Press Releases

Webster Statement from Hearing with FEMA Administrator Criswell on FEMA’s 2022 Priorities

Washington, D.C., April 5, 2022 | Justin Harclerode (202) 225-9446 | comments
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Opening remarks, as prepared, of Subcommittee on Economic Development, Public Buildings, and Emergency Management Ranking Member Daniel Webster (R-FL) from today’s hearing entitled, FEMA Priorities for 2022 and the 2022-2026 Strategic Plan”:

Thank you, Chair Titus.  I want to welcome and thank Administrator Criswell for being here today.

FEMA has a mission critical to our Nation and my home state of Florida.  And Administrator Criswell, despite being in the Department of Homeland Security, is the principal advisor to the President when it comes to disasters.  A congressional review of the response to Hurricane Katrina indicated how critical it is for the lead emergency manager, not the Secretary of Homeland Security, to advise the President.  And that experience and knowledge is needed even more today.

In recent years, we have seen the number and costs of disasters increase – from hurricanes, flooding, and ice storms to tornados and wildfires.  Ultimately, we all must work towards solutions that will lower those costs and save lives through mitigation and preparation.  But we also need to look at how declared disasters can be closed out faster so FEMA, state, and local resources can focus more quickly on preparing for the next disaster.

Building-in mitigation has been a bipartisan priority of this Committee.  Studies have proven that with every $1 invested upfront, we can avoid $4 to $11 dollars in disaster damages.  While the Committee has passed legislation that supports this goal, it does not help if funding does not get out the door in a timely manner.  While I appreciate the importance of many of the objectives in FEMA’s Strategic Plan, in order to achieve those goals, it’s important for us to identify concrete steps in streamlining FEMA’s processes.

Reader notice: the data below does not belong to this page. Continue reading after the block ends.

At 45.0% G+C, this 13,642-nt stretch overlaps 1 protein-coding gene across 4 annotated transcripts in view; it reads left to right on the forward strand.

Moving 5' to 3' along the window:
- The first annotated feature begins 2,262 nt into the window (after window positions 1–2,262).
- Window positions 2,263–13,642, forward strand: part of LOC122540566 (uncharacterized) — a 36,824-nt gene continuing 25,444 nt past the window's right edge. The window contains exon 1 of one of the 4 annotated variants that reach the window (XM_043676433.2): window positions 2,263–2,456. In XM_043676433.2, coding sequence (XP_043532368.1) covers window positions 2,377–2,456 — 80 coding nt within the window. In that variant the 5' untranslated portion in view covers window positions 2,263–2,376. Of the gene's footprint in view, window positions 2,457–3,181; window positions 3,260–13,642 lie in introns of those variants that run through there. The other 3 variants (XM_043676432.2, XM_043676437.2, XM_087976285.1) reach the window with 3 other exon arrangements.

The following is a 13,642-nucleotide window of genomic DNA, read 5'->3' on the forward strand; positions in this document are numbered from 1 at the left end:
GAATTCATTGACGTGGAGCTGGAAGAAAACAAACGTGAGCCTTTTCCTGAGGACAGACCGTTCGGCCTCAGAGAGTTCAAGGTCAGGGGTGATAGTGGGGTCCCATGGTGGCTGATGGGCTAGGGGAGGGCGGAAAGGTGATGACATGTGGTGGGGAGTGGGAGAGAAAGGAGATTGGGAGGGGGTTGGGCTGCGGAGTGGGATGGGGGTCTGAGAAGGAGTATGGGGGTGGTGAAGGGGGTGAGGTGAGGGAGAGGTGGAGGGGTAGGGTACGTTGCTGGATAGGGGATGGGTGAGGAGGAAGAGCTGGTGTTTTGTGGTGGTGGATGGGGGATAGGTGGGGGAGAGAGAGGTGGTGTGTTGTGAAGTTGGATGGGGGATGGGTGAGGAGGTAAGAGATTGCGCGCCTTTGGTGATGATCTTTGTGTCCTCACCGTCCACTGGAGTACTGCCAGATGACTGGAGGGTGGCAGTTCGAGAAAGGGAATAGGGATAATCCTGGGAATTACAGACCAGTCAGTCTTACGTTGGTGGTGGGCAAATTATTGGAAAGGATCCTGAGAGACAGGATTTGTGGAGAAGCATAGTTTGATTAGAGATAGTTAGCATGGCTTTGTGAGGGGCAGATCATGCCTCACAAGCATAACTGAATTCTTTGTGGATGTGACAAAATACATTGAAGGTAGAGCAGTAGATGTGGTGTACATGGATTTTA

It seems every time we pass reforms intended to make the process more accessible and faster, red tape creeps back in or applicants in one State are told something different than those in another state.  In February, we received testimony from various stakeholders and the GAO detailing ongoing challenges in FEMA programs.  A common theme in much of the feedback related to the cumbersome process, inconsistencies in decisions, and confusing communication.  Unfortunately, these have been persistent issues.  We need to work to find solutions, and solutions that are sustainable, clear to applicants, and consistently applied.  I look forward to hearing from the Administrator on how FEMA’s priorities and strategic plan can help improve our federal emergency management system.

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